When dermatologist June Irwin first stood up in 1985 to speak at a Hudson, Quebec, town council meeting about the potential link between synthetic lawn pesticide and herbicide use and human and animal illnesses, she was written off as a flake. Irwin persisted, though, attending “every single town meeting in Hudson for six consecutive years – each time reading aloud a different letter with new observations and facts.” Eventually, she got her message across, and Hudson (population 5000) became the first town in North America to ban the use of these chemicals.
This week, Irwin’s story hits the big screen at film festivals in Boston and Sonoma, California. The independent documentary A Chemical Reaction premiered in August in Montreal, and received rave reviews from critics: MovieMaker magazine called it “one of the most eye-opening documentaries I’ve ever seen.”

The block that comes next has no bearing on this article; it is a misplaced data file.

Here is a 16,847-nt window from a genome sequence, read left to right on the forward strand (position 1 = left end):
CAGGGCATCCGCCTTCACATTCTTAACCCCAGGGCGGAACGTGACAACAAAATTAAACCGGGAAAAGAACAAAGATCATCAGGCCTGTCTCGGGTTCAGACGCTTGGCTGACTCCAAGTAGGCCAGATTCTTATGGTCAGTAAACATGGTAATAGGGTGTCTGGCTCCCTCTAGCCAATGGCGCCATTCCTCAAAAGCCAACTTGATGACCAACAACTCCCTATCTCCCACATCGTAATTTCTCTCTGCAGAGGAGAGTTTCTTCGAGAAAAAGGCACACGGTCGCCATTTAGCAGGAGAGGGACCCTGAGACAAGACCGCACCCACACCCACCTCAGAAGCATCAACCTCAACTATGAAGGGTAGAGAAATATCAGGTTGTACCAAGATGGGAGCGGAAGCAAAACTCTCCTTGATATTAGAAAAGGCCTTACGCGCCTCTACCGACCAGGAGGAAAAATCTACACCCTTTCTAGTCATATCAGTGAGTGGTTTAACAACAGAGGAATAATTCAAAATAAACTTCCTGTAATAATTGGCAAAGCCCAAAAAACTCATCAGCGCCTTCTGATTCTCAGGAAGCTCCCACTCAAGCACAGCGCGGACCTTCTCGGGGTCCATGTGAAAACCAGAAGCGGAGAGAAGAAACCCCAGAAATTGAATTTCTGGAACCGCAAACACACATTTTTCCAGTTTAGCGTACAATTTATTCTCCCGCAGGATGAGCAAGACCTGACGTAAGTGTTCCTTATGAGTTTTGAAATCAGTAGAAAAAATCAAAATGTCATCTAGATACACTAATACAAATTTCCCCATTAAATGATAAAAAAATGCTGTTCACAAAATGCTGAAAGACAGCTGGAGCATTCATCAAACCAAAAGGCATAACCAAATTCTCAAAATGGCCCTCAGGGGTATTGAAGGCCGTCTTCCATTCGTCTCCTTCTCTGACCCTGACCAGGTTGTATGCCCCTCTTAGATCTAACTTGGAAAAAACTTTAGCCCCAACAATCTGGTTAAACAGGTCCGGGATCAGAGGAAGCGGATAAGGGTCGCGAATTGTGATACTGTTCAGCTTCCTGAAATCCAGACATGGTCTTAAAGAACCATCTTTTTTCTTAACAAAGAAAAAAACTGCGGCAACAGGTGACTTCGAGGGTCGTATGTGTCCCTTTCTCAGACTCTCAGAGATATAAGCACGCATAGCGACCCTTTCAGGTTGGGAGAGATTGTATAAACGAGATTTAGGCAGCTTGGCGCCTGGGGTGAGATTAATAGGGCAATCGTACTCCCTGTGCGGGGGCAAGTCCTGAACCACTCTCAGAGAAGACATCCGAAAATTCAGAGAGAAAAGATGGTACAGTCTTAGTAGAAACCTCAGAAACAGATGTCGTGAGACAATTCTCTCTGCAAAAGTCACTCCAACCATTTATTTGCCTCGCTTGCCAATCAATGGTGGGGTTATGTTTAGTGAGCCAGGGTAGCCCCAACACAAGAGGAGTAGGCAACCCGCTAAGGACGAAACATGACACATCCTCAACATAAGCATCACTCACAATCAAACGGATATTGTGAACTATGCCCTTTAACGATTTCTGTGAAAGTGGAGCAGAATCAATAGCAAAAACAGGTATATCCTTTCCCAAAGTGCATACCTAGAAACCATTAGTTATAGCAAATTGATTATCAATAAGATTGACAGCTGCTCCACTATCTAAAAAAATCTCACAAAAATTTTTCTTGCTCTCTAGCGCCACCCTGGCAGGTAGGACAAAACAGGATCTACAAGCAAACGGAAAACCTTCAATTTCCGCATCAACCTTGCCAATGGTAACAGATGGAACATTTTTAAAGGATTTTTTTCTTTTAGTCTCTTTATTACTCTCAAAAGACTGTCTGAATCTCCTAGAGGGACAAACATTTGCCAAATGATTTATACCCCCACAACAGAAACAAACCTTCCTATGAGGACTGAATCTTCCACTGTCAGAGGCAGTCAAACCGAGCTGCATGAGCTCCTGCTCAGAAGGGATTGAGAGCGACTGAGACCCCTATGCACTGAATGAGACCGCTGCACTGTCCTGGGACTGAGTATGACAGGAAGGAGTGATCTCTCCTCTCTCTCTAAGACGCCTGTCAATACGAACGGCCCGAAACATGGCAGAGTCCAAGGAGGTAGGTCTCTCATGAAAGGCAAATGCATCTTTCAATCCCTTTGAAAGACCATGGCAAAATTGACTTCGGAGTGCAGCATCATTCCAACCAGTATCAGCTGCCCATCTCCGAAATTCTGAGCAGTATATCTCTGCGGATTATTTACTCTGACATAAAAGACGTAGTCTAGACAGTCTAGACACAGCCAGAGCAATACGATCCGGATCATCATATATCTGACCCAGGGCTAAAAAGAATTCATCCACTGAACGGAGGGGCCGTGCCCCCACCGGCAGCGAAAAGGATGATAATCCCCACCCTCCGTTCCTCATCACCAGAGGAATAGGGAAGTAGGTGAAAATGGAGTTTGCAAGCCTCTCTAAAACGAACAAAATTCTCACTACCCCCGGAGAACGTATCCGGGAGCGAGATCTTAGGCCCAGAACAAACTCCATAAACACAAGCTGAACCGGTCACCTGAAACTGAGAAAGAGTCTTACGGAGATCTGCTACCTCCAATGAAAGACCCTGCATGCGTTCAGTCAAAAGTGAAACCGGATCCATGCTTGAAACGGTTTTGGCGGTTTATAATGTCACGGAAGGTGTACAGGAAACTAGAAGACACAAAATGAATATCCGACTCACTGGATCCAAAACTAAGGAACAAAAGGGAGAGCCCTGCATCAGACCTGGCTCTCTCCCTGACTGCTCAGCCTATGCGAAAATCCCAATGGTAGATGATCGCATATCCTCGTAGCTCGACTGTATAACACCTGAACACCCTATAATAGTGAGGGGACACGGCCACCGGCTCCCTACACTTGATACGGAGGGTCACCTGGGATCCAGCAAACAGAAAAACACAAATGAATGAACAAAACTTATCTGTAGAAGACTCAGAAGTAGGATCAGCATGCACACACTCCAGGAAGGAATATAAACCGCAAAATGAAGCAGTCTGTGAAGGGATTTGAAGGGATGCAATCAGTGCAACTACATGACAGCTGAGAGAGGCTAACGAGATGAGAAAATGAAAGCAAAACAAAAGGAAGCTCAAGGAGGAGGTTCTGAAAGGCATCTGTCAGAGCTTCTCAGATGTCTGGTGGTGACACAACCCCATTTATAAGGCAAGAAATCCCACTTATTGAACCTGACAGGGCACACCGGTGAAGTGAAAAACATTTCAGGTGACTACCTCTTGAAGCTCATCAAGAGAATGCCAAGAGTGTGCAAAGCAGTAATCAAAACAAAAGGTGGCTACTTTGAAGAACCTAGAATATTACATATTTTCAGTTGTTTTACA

Read more about A Chemical Reaction at the Sundance Channel’s SUNfiltered blog
Hi Jeff – remember, these are the same people being encouraged to plant gardens and will follow basically the same practices.
A farmer learns to and is forced to control applications, quantities and methods. The home gardener faces not such restrictions and I don’t give too many people credit for having the sense to realize the danger in unrestricted use of chemicals & fertilizers.